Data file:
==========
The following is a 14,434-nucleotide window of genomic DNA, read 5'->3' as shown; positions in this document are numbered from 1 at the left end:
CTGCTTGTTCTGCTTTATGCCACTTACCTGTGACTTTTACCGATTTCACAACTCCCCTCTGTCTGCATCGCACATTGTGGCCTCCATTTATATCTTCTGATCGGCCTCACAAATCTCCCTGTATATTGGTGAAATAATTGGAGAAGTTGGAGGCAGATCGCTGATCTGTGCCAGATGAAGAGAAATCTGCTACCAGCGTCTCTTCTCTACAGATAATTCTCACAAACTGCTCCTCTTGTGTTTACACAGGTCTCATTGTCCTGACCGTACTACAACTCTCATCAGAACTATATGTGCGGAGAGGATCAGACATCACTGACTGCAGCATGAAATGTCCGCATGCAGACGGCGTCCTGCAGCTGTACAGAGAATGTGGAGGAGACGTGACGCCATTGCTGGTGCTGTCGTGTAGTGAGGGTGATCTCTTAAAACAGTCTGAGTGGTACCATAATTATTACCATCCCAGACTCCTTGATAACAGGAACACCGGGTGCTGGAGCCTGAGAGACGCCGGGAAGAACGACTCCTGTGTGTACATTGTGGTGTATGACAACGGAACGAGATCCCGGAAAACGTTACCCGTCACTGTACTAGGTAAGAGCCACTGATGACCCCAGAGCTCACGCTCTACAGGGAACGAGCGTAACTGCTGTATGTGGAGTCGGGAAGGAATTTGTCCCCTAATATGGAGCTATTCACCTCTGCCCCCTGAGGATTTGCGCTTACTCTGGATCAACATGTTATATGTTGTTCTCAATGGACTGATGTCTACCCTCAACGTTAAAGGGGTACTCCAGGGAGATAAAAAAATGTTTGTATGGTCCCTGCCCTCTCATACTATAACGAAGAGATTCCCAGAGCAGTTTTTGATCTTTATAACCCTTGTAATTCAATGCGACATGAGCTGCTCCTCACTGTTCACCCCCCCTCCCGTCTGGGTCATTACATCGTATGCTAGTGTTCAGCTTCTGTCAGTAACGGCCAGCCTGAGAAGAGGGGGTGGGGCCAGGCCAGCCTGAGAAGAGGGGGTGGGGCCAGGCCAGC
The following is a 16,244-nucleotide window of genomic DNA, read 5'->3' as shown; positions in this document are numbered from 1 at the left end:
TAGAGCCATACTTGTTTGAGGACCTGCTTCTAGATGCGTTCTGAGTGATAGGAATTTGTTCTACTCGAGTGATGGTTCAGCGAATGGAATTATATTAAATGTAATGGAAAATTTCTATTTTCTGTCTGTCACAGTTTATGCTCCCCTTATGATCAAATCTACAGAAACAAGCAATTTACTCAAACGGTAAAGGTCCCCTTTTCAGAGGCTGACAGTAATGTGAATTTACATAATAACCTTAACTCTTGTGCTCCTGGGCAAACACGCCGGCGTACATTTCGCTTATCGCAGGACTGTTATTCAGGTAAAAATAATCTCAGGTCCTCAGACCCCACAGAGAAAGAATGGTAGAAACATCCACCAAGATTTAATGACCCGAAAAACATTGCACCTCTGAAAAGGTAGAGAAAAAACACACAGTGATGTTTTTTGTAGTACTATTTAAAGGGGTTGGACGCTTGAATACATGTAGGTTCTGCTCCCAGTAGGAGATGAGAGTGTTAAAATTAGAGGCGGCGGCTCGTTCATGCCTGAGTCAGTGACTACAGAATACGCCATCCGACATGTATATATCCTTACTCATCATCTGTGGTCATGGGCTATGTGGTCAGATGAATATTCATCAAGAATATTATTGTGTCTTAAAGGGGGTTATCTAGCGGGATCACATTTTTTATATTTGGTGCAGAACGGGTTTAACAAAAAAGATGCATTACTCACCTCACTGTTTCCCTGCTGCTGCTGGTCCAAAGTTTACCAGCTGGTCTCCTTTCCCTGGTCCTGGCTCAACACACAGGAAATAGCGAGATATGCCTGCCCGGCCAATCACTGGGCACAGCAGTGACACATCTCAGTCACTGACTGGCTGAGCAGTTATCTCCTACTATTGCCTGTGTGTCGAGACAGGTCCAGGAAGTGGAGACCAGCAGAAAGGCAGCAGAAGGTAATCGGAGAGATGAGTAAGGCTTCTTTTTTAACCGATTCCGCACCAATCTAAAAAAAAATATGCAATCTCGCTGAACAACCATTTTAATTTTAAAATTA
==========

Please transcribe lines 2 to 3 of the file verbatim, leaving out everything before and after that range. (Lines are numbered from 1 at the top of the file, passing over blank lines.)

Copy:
CTGCTTGTTCTGCTTTATGCCACTTACCTGTGACTTTTACCGATTTCACAACTCCCCTCTGTCTGCATCGCACATTGTGGCCTCCATTTATATCTTCTGATCGGCCTCACAAATCTCCCTGTATATTGGTGAAATAATTGGAGAAGTTGGAGGCAGATCGCTGATCTGTGCCAGATGAAGAGAAATCTGCTACCAGCGTCTCTTCTCTACAGATAATTCTCACAAACTGCTCCTCTTGTGTTTACACAGGTCTCATTGTCCTGACCGTACTACAACTCTCATCAGAACTATATGTGCGGAGAGGATCAGACATCACTGACTGCAGCATGAAATGTCCGCATGCAGACGGCGTCCTGCAGCTGTACAGAGAATGTGGAGGAGACGTGACGCCATTGCTGGTGCTGTCGTGTAGTGAGGGTGATCTCTTAAAACAGTCTGAGTGGTACCATAATTATTACCATCCCAGACTCCTTGATAACAGGAACACCGGGTGCTGGAGCCTGAGAGACGCCGGGAAGAACGACTCCTGTGTGTACATTGTGGTGTATGACAACGGAACGAGATCCCGGAAAACGTTACCCGTCACTGTACTAGGTAAGAGCCACTGATGACCCCAGAGCTCACGCTCTACAGGGAACGAGCGTAACTGCTGTATGTGGAGTCGGGAAGGAATTTGTCCCCTAATATGGAGCTATTCACCTCTGCCCCCTGAGGATTTGCGCTTACTCTGGATCAACATGTTATATGTTGTTCTCAATGGACTGATGTCTACCCTCAACGTTAAAGGGGTACTCCAGGGAGATAAAAAAATGTTTGTATGGTCCCTGCCCTCTCATACTATAACGAAGAGATTCCCAGAGCAGTTTTTGATCTTTATAACCCTTGTAATTCAATGCGACATGAGCTGCTCCTCACTGTTCACCCCCCCTCCCGTCTGGGTCATTACATCGTATGCTAGTGTTCAGCTTCTGTCAGTAACGGCCAGCCTGAGAAGAGGGGGTGGGGCCAGGCCAGCCTGAGAAGAGGGGGTGGGGCCAGGCCAGC
The following is a 16,244-nucleotide window of genomic DNA, read 5'->3' as shown; positions in this document are numbered from 1 at the left end: